Empire Sky, HMS
Harrier patrolled the coast between
Svyatoi Nos and Kharlov Island, HMS
Gleaner (while taking an injured man to
hospital at Vaenga) covered the section of the route west of Kharlov.
At 2000/20th HMS
Cape Argona sailed to rendezvous with Meanticut
9 miles north of Svyatoi Nos at 2200. Her instructions from me were that if Meanticut
should not me sighted by 0100/21st HMS Cape Argona
should proceed along the route. If 'Not met' during daylight of 21st Cape
Argona was to enter Kola Inlet, report the general state of trawlers and
bring back any available stores and provisions. During the night information was
received that Meanticut was more than four hours
late and was being brought into Iokanka by the Russian escorting trawler. HMS
Cape Argona was recalled but was unable to comply because she was hove to
in a north-easterly gale. During this gale, with the temperature between 13º
and 30º F., ice formed to a thickness of 2 feet on her decks abreast the engine
On 30th November
the Minesweepers reached Iokanka after sweeping two Russian ships into the White
Sea. By now their boiler hours were 60% above the number allowed and urgent
arrangements were made for some boiler cleaning to be carried out. Because of
the bad weather at Iokanka it was considered essential for safety to have steam
for full speed available at short notice.
On 5th December
attempts were made by Harrier to meet two Russian
ice breakers and sweep them through the White Sea. At 0430 two ships were
sighted but when challenged with first red then white Aldis lamp, no reply was
received. Because they were 15 miles out of position and enemy destroyers had
twice previously been encountered in this vicinity it was decided that to close
further was an unjustifiable risk for a single minesweeper and Harrier
was ordered to return to Iokanka.
Three groups of
merchant ships including the Hugh Williamson, John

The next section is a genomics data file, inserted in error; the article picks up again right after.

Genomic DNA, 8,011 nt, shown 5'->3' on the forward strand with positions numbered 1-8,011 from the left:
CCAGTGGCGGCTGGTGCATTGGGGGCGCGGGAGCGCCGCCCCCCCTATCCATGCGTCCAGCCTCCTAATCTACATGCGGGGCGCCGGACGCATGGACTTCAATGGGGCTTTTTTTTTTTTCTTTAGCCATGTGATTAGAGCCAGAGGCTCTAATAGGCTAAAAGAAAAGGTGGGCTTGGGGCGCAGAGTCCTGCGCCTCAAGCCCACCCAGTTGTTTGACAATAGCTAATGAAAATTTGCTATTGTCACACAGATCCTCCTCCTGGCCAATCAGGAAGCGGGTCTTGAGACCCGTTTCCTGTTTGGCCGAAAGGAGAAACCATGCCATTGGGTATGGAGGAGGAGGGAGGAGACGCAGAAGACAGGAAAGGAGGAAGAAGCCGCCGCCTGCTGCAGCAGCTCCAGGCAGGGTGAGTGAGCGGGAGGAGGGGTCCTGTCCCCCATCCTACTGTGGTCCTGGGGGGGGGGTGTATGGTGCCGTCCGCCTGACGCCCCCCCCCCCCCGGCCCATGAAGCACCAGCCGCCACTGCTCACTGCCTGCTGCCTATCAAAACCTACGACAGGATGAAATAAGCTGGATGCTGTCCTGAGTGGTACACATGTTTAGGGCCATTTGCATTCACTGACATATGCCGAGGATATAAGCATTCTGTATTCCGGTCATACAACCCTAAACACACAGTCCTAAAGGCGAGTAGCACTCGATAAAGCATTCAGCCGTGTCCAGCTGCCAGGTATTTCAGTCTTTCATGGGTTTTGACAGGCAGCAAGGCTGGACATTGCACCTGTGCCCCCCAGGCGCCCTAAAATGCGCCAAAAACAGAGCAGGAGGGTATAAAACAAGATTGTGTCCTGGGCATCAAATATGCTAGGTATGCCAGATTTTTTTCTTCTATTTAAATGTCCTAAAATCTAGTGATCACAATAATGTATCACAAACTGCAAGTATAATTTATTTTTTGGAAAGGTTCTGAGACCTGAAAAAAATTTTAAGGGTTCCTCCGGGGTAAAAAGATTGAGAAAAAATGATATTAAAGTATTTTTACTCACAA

Walker, Richard Alvey,
Campfire and Empire Galliard were escorted, the merchant ships, owing to their
unreliable compasses and lack of local knowledge requested the Senior Officer of
the escort to act as a guide. The following signals give a good indication of
the methods adopted:
TO: MS6 FROM: Empire
cannot rely on his compass
TO: Empire Galliard
astern of me. I will adjust my speed to yours. Reduce a little to let Campfire
What is your maximum continuous speed?
Harrier FROM: Campfire
10 1/2 knots
Then I beg you not to be so suicidal as to get astern
of station again.
FROM: HMS Cape Aragona
Both these merchantmen's compasses are
unreliable, course needs to be checked after alteration. I had to lead them up
from the Bar.
TO: Cape Aragona
Thank you; I am taking guide.
TO: Hugh Williamson FROM:
Keep in my wake.
After dark I will burn dim light which only shows directly astern. Maintain 9
Alvey FROM: Harrier
Speed 9 knots. Keep
TO: John Walker
to lead you clear of suspected minefield. Please follow me more closely.
FROM: Hugh Williamson
thanks for splendid assistance.
TO: Hugh Williamson
All part of
Minesweepers' job. Thanks for following so well.
Harrier FROM: Richard Alvey
period in Northern Waters, Commander Jay,
Lt Commander Hewitt, Captain of HMS Gleaner and
seven other members of Gleaner's crew received
awards.( See 'Crew' sections in Ships' Histories of
Gleaner for details.)
from the award citation:
'Their work has been strenuous, weather
conditions have been bad, and the usual hazards inherent to minesweeping
have been encountered. Both ships have been intelligently handled and have
earned much praise and respect from the Russian naval staff.'
Admiral Douglas Fisher.